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Can we say that

$$E \left(\frac{n}{n-1}X \right) = E(X)$$

because $n/(n-1)$ is basically equal to 1. Or can we not say this? I am just factoring out the n/(n-1).

$n$ is the sample size.

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What is $n$? ${}$ – user21436 Apr 24 '12 at 4:47
For $X$ that does not depend on $n$, and the constant $n$, $$E \left(\frac{n}{n-1}X \right) = \frac{n}{n-1}E(X)$$ The rest depends on what is $n$. – penartur Apr 24 '12 at 4:51
Basically equal to 1? Would you willingly pay 25 percent more tax than you owe because, after all, 5/4 is basically equal to 1? – Gerry Myerson Apr 24 '12 at 5:42
Do you mean the expectation value as written, or its limit for $n\to\infty$? In that limit, there's a precise sense in which "$n/(n-1)$ is basically equal to $1$", but if that's not what you mean, I laud your sense of commitment to the community and hope your extra taxes will be spent wisely. – joriki Apr 24 '12 at 7:17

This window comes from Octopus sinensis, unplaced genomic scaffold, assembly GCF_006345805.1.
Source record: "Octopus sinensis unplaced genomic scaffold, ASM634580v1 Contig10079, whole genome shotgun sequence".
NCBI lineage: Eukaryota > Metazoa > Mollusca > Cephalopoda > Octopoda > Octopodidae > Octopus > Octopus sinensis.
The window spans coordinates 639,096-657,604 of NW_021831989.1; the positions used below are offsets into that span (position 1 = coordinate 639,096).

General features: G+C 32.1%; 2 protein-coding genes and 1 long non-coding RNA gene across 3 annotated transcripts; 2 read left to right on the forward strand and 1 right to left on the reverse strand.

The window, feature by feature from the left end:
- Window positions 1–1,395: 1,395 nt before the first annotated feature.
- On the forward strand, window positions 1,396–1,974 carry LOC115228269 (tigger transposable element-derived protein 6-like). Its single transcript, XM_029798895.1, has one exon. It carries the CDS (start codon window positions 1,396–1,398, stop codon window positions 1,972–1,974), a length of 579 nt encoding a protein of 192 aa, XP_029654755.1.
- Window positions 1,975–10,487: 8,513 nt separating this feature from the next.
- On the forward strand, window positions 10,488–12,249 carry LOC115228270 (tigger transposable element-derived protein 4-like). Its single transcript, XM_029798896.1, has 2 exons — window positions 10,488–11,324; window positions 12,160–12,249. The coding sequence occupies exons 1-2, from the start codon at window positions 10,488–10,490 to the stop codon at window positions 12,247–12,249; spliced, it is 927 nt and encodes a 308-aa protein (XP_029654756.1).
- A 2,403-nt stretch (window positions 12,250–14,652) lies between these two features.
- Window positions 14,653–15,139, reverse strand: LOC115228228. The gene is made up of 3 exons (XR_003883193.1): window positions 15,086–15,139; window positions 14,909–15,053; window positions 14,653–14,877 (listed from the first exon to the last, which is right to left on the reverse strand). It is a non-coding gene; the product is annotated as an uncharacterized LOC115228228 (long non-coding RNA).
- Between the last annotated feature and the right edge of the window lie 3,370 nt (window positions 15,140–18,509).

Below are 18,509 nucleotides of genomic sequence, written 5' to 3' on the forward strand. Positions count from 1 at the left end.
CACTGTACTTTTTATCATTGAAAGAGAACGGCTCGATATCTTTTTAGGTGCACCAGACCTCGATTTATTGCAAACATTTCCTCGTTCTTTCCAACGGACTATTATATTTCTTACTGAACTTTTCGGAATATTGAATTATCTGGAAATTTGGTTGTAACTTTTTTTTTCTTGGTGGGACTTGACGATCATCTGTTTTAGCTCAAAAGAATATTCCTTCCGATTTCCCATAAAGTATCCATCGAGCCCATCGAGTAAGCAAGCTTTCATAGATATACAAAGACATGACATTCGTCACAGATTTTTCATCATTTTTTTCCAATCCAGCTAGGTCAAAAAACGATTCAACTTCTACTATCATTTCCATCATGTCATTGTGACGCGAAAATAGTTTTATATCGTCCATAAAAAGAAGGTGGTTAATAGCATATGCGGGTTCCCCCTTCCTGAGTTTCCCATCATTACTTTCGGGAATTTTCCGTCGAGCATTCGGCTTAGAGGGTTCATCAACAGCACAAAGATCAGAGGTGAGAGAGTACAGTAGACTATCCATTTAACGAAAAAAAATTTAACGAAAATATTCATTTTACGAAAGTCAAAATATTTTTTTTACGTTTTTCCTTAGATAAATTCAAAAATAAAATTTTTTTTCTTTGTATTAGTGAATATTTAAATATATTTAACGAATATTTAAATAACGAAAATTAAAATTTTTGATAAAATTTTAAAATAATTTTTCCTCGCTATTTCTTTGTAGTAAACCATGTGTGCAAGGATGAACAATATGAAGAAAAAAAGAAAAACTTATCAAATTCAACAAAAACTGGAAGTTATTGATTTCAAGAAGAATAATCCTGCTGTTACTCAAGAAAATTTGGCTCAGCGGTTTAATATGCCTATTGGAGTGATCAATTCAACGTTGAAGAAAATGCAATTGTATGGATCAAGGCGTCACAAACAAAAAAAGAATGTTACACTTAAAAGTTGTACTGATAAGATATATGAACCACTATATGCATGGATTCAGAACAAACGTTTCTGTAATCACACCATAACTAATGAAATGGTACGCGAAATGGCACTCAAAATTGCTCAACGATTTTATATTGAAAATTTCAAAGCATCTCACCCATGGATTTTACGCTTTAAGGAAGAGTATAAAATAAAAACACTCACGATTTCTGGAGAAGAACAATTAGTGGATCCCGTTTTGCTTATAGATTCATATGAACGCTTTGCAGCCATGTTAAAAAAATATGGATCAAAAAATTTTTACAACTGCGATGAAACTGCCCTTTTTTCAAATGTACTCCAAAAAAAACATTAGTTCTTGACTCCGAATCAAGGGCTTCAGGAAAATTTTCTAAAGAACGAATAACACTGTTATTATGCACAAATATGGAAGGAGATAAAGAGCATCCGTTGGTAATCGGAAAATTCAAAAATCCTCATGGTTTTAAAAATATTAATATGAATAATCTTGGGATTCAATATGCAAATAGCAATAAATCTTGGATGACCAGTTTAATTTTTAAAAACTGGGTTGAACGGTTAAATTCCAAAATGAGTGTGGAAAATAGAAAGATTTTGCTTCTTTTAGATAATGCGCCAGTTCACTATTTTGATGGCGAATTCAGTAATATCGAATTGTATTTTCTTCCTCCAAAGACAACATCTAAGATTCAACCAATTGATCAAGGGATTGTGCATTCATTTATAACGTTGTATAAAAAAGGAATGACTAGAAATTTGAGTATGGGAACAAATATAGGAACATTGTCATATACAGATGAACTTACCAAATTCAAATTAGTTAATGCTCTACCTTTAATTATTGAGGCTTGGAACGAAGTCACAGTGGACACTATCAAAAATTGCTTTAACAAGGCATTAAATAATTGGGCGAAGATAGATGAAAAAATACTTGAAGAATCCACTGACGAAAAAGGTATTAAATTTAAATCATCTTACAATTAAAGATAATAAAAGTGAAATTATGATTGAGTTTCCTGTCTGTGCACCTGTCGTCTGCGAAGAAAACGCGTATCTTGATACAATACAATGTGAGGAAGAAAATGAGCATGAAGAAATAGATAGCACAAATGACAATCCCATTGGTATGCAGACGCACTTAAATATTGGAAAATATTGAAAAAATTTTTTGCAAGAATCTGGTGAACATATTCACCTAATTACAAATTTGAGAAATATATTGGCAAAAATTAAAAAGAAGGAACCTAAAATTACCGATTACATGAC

It is of course not equal not if you meant almost equal to E(X) the answer is yes for n large since n/(n-1) approaches 1 from above assuming E(X)>0. – Michael Chernick May 21 '12 at 17:54

The proposed identity is not true, but $$ \lim_{n\to \infty}E \left(\frac{n}{n-1}X \right) = E(X), $$ and sometimes people might have a reason to care about that.

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